Here we go again.
Each year, U.S. News and World Reports ranks the top diets. Unfortunately, low-carb and keto are at the bottom of the list. Again. How bad was it? Atkins landed the 37th spot in the ranking, and keto tied for 38th place. 🤨
What diets top this list? The Mediterranean and DASH diets. Last year, the top two were the same — DASH and Mediterranean — they just swapped positions. Thus, the January, 2018 op-ed in the LA Times by Gary Taubes and Nina Teicholz prompted by last year’s rankings, entitled “U.S. News is wrong about what constitutes the best diet,” still applies.
Here are a couple of excerpts from that opinion piece:
It’s clear that U.S. News — which employed an expert panel to rate 40 diets on various criteria — merely recapitulated questionable dietary advice that has gone by a succession of names since the 1970s — “low-fat,” “DASH,” “USDA-style,” “plant-based.” The basic set of recommendations have remained the same, emphasizing plant foods (grains, cereals, fruits and vegetables) over animal products (eggs, regular dairy, meat), and vegetable oils over natural animal fats such as butter…
Why would 25 doctors, dietitians and nutritionists on the U.S. News panel choose a dietary philosophy that has — so far, at least — failed us? They might be entrenched in their opinions, supported by the industries that benefit from these diets, motivated by non-nutrition agendas such as animal-rights activism, or they might simply have fallen into the easy convenience of groupthink…
Low-carbohydrate diets have now been tested in at least 70 clinical trials on nearly 7,000 people, including a wide variety of sick and well populations, mainly in the U.S. Thirty-two of these studies have lasted at least six months and six trials went on for two years, enough time to demonstrate the lack of any negative side effects. In virtually every case, the lower-carb, higher-fat diets did as well or better than competing regimens. The cumulative evidence shows that low-carb diets are safe and effective for combating obesity, highly promising for the treatment of Type 2 diabetes, and they improve most cardiovascular risk factors.
Drilling down into some of the category rankings leads to both hope and disappointment. Keto and Atkins share second place in “Best fast weight-loss diets” behind a shakes and bars regimen. It is promising to see the panel acknowledge the weight loss that is possible with keto and low-carb, essentially ranking the diets first for people who want to eat real food, not engineered, processed meal replacements.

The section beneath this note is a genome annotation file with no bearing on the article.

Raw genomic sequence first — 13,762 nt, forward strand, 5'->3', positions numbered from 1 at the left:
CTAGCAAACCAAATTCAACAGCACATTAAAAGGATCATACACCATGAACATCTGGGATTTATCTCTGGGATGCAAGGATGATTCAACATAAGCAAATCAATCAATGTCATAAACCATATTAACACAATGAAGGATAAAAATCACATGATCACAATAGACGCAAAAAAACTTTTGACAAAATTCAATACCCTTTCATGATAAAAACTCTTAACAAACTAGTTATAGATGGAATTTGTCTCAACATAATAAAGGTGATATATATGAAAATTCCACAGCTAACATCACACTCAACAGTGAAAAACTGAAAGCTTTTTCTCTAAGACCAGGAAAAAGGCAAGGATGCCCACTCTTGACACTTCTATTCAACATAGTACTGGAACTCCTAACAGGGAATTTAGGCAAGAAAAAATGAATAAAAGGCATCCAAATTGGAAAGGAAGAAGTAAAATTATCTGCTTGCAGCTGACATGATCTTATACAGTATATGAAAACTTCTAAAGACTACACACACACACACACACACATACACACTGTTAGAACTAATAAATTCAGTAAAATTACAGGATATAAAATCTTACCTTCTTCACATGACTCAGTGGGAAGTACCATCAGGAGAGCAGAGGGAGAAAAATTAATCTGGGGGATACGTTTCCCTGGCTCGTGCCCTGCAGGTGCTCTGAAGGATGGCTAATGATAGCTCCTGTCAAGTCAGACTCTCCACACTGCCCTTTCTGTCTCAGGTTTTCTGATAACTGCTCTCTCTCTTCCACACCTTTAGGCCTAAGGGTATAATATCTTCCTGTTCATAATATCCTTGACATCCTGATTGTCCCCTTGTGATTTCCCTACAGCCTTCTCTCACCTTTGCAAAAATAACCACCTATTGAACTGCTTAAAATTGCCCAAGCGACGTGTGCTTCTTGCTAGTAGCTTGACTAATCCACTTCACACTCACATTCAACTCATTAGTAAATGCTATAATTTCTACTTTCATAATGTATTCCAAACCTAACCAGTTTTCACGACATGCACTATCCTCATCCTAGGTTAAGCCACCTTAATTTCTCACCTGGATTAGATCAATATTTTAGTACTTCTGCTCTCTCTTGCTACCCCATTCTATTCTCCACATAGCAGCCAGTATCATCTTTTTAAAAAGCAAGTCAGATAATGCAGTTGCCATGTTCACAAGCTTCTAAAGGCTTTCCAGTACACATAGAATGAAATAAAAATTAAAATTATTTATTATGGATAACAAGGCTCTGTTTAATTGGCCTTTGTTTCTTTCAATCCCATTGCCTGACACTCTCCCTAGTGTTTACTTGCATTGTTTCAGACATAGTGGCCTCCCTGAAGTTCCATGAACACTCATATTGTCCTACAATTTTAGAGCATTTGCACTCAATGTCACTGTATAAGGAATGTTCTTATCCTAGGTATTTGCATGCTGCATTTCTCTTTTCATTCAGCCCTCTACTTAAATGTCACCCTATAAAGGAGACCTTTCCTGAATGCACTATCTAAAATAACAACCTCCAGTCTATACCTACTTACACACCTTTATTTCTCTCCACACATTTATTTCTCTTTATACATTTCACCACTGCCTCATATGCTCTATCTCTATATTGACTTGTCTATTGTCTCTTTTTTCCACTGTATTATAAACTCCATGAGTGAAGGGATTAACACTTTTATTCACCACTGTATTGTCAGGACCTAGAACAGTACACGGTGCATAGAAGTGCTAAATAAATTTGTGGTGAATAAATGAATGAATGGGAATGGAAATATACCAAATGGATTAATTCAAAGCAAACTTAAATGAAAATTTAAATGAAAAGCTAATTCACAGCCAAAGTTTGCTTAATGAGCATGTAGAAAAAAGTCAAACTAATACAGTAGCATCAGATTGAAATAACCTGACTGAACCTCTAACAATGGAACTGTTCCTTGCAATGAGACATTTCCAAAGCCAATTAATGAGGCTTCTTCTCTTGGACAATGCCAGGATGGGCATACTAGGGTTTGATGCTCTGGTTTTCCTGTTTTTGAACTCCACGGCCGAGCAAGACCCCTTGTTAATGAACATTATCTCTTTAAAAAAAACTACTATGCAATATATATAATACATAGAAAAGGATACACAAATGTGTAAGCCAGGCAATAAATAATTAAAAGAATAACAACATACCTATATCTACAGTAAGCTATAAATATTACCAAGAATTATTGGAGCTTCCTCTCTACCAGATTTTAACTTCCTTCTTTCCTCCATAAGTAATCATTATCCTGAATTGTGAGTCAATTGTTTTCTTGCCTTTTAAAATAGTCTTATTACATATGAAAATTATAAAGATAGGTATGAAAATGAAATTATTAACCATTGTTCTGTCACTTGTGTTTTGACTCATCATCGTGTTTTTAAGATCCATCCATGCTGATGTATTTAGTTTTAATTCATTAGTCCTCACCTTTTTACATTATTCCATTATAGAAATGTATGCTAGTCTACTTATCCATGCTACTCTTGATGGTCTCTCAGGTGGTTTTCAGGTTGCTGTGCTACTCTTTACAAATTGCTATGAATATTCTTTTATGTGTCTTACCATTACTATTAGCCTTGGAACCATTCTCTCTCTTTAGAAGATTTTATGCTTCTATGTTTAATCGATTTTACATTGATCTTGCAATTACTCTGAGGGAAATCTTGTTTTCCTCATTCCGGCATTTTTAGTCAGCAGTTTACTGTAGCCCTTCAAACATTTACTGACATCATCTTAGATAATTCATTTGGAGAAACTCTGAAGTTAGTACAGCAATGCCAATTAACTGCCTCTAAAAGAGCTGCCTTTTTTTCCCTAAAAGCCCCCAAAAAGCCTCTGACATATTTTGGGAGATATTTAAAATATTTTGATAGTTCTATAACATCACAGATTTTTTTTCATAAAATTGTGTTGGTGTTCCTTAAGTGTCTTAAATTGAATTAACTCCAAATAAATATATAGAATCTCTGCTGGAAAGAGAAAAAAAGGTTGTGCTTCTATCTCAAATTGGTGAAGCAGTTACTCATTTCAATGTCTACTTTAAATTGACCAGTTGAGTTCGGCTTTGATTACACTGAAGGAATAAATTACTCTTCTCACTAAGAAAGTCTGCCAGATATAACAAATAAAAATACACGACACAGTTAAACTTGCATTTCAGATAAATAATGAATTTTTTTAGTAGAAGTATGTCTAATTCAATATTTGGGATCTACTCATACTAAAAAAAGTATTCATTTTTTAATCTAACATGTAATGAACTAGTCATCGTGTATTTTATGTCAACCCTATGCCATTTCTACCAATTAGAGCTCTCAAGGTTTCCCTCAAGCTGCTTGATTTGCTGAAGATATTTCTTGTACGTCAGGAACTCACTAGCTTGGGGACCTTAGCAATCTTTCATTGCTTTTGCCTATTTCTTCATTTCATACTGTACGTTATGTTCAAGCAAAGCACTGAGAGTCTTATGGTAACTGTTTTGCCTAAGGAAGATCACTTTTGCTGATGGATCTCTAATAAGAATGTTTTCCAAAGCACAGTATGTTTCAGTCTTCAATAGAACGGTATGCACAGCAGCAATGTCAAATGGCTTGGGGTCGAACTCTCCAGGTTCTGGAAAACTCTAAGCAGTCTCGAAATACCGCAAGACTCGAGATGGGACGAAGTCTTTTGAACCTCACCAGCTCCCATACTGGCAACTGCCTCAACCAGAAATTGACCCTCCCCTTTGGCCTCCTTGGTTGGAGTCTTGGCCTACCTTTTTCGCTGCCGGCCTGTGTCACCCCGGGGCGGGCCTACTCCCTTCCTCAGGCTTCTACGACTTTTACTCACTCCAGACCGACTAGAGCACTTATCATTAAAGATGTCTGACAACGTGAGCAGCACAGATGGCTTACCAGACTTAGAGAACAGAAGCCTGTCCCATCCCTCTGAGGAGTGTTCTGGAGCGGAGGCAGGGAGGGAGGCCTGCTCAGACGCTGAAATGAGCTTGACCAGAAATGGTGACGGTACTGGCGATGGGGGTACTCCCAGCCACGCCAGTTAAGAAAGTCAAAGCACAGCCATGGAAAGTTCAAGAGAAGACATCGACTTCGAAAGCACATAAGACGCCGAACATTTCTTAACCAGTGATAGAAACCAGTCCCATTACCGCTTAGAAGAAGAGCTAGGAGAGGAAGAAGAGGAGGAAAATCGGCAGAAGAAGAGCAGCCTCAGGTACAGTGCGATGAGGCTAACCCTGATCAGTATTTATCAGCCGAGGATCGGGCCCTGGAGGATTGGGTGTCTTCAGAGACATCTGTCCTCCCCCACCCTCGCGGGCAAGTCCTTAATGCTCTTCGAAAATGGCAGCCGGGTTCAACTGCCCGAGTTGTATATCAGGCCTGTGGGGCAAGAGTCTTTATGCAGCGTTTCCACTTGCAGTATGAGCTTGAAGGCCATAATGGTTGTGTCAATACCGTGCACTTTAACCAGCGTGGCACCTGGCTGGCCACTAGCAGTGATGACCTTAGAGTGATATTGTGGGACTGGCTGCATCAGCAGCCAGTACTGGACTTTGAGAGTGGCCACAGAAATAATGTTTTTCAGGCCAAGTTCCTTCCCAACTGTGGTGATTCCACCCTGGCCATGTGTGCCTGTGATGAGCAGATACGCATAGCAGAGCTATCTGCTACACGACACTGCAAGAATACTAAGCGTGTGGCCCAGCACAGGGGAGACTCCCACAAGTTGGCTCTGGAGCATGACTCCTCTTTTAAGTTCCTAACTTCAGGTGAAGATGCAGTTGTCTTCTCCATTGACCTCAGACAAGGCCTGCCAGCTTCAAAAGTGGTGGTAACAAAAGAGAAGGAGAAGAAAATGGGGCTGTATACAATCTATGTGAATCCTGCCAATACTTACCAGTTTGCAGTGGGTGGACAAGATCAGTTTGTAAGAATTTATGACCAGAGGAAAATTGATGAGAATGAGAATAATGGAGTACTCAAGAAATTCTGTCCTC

However, when it comes to “Best diabetes diet,” keto and Atkins fall to 24th and 28th place, respectively. This is terribly disappointing. In 2018, Virta Health demonstrated in its clinical trial that type 2 diabetes can be reversed in 60% of subjects with type two diabetes at one year using its keto-diet-plus-virtual-coaching protocol. Since the controls receiving usual care achieved neither significant improvement in any biomarkers nor medicine reduction, this is an incredibly promising result. Plus, as we reported in October, the American Diabetes Association and the European Association for the Study of Diabetes recently added low-carb diets to their list of safe and effective treatment options for patients with type 2 diabetes. Given these developments, it is negligent of the U.S. News expert panel to fail to rank a diet with such therapeutic power near the top of its list for patients with type 2 diabetes.
Consumers need helpful, up-to-date dietary advice. Misleading people with dated rankings that promote failed, status-quo diets as promising is irresponsible. When will the U.S. News panel consider the latest evidence and revise its tired rankings?
Fortunately, regardless of this lost opportunity to spread the word, many people — about 45% of would-be dieters — are planning to try low-carb or keto in 2019! When something works, the word spreads quickly, even without much help from establishment channels like U.S. News.